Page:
Our city has been buzzing with activity since school started up again just a couple of weeks ago. The back to school season is something that has caused excited for citizens of Brandon of all ages, from young children to university students to parents, for many decades. In this blog I’d like to focus on what the experience of the back to school season would have been like in the earliest days of Brandon. It’s amazing how similar the school experience today is to that of a completely different era.
The founding of Brandon as a city coincided with a larger movement throughout the Victorian world towards standardized public education instead of taking lessons in the home or simply passing down skills generation to generation. Of course, this change did not happen all at once. The Chautaugua Art Desk pictured here, donated to the Daly House Museum by Mary Lovatt, was a medium through which children did lessons at home; they would simply scroll down to see lessons and copy each lesson onto a chalk slate. Practises like this persisted into the early 20th century.
The first public school in Brandon, the Old Central School, opened the same year the city was founded, in 1882. At that time, there were only six classrooms and four teachers to educate the young people of Brandon’s growing population. However, it was still acceptable during the first decades of compulsory public school for children to miss school due to family agricultural labour needs, which kept class sizes down significantly. The number of children attending school in Brandon gradually increased over the next couple of decades, as did the number of schools in the city. In 1889 five hundred children were attending public school in Brandon, and by 1901 that number had increased to a thousand.
In 1890 a significant change was made to the public schools of Manitoba with the passing of the Manitoba Schools Act in legislature. This act, now infamous in Manitoba history, led to the secularization and Anglicization of all public schools in Manitoba. From that point on, Catholic and French schools had to be privately run and funded. The material taught in Manitoba schools became increasingly pro-English. Schools were designed to make children into good citizens of the Dominion of Canada.
Prairie schools would have specific standardized textbooks designed to emphasize the lifestyles of most of the students. For example, the textbook for spelling, The Canadian Speller, had a special edition for Prairie Provinces which included a large number of farming and agricultural words, due to the rural background of many students. Topics in western editions of The Canadian Readers, a series of books designed to improve students’ ability to read, include farms, nature, and winter as well as a series of traditional British fairytales. Thus, the culture preferred by the schools and government was subtly imposed upon students. At the beginning of each Canadian Readers book is a poem called, “The Dominion Hymn of Canada”, which expresses pride in Canada as well as the wider British Empire.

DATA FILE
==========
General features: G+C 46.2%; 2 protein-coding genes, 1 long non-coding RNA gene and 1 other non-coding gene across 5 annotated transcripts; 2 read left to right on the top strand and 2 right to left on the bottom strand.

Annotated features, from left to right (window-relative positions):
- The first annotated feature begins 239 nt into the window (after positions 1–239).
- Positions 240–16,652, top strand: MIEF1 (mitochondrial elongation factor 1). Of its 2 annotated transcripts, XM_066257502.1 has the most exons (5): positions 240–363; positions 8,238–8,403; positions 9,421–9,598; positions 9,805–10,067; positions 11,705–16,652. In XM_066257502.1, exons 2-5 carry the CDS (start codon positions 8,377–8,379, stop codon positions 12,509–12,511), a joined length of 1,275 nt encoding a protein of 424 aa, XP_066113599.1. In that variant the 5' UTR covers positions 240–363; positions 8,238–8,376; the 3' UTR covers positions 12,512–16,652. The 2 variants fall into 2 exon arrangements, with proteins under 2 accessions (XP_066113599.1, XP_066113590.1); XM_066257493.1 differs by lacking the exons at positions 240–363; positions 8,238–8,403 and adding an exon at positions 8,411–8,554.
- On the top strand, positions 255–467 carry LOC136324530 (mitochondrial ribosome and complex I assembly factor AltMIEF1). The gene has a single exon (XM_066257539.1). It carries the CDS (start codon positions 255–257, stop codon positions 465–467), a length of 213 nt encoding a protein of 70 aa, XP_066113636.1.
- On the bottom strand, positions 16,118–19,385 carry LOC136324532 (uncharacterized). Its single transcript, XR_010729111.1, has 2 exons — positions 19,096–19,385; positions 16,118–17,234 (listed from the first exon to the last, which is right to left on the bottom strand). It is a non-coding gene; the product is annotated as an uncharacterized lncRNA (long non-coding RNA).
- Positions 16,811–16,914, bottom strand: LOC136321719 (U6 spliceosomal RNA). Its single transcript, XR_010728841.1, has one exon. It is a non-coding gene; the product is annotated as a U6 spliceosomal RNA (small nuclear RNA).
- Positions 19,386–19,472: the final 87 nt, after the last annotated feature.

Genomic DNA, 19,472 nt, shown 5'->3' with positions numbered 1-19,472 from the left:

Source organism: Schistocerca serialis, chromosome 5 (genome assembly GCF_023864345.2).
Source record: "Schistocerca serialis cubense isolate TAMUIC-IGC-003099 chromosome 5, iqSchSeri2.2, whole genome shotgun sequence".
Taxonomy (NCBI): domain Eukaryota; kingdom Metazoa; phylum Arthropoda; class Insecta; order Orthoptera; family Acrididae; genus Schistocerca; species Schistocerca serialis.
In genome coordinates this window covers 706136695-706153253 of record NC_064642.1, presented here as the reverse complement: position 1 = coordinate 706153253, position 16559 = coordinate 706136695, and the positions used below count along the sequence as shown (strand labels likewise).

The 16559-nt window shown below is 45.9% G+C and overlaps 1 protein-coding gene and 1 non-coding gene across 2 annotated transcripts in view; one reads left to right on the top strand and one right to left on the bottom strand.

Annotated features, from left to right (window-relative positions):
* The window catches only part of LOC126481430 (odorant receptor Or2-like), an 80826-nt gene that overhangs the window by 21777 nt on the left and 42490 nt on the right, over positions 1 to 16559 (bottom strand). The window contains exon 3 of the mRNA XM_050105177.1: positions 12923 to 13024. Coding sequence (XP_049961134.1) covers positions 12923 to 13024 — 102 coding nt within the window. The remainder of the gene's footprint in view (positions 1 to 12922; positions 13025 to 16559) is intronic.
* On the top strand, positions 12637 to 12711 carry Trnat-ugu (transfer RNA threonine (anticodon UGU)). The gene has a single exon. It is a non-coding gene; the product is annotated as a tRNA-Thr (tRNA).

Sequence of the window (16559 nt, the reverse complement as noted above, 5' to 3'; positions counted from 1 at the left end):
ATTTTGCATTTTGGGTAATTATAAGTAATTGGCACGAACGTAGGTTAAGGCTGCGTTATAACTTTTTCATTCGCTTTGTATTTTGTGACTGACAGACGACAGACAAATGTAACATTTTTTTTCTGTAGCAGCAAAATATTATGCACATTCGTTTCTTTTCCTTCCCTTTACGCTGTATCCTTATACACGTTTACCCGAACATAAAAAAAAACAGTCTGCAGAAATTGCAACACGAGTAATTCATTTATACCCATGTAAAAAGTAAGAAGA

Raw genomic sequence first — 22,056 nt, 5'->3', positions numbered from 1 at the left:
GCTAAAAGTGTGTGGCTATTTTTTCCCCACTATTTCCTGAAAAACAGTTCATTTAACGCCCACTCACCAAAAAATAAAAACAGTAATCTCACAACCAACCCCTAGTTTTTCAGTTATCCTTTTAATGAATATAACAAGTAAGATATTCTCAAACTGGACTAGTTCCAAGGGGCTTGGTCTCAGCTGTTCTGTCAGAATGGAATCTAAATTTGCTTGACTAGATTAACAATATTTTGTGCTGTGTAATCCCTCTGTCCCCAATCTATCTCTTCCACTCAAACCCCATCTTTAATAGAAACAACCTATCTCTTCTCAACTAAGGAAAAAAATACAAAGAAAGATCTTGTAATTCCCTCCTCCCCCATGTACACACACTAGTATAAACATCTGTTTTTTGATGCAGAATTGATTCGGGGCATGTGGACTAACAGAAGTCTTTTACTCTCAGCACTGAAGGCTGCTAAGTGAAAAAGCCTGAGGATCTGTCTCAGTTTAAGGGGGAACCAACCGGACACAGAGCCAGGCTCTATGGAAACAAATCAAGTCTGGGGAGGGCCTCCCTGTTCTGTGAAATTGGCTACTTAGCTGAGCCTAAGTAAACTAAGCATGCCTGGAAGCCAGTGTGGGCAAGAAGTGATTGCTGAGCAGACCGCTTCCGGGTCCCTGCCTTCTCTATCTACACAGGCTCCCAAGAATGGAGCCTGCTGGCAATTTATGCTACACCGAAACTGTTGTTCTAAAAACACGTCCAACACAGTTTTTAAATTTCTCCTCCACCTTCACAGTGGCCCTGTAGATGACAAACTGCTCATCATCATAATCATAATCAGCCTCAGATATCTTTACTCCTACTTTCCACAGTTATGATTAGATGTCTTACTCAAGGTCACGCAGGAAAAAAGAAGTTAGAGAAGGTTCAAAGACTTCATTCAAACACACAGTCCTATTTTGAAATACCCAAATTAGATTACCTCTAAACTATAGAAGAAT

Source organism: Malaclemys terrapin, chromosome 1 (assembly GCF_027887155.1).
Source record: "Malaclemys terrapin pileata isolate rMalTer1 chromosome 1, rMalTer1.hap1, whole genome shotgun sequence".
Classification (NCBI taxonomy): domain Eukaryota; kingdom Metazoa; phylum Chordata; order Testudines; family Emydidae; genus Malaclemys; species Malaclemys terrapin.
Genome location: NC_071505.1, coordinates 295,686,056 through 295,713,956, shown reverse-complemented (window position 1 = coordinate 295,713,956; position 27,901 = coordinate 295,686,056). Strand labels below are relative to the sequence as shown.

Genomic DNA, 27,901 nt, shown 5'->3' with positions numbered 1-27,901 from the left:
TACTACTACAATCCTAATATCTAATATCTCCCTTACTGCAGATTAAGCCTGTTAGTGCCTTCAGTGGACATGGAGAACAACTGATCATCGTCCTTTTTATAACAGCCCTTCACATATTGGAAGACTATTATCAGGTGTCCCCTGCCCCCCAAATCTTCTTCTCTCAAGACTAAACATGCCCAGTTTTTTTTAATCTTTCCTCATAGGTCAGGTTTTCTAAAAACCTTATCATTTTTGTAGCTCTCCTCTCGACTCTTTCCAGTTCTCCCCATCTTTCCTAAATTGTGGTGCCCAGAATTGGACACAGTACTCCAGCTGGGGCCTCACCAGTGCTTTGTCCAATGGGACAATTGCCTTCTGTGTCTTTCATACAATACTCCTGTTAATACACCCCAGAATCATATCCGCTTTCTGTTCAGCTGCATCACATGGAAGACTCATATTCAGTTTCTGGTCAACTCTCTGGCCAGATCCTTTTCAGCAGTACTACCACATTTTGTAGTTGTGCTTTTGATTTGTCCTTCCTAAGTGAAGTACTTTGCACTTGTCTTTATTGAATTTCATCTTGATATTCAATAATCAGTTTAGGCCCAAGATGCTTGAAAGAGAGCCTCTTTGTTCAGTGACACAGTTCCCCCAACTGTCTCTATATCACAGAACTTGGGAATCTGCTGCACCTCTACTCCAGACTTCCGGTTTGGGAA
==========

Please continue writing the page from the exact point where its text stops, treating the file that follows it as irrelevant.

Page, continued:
The combination of British and Canadian content is a common theme throughout all standardized school textbooks written and published during this era. For example, the Manitoba School Song Book published in 1940, which aims to put forth a collection of “song literature appropriate for use in school classes”, combines protestant hymns, songs about Canada, and Scottish and English folk songs. While other countries are briefly touched upon, the emphasis is put on traditional British culture.
A more extreme example can be found in the The Manitoba Readers books, which were provincial versions of The Canadian Readers. In one edition of The Manitoba Readers, poems which are studied include “Canadian Timber”, “Canadian Boat Song”, and “England, My England”. It’s hard to imagine poems which proclaim the glories of England being part of a core school curriculum today. Even Canadian content isn’t as common as it used to be. Of course, the large amount of Canadian content from this era was likely included as an attempt to boost national pride in a nation that was only in its earliest stages of development and identity.
The types of lessons taught throughout the day would not be that different from the ones found in a public elementary school today. Standardized science textbooks, such as this Botany one, were used for each grade. The content of the courses, however, was slightly different. Basic Darwinian principals such as “survival of the fittest” would be included along with various diagrams and explanations of plant life.
Music and sports were also important parts of the school experience right from the beginning. This Christie’s catalogue from the early 20th century sells a variety of musical instruments and sporting equipment along with regular school supplies such as pens, paper, binders, and markers that are required for students today. The school experience that we are so familiar with today clearly was developing by the end of the Victorian era.
Overall, the day to day procedures and classroom experiences of school were very similar in the Victorian era to what they are today. However, the content of the individual classes as well as the underlying purposes of public education were significantly different.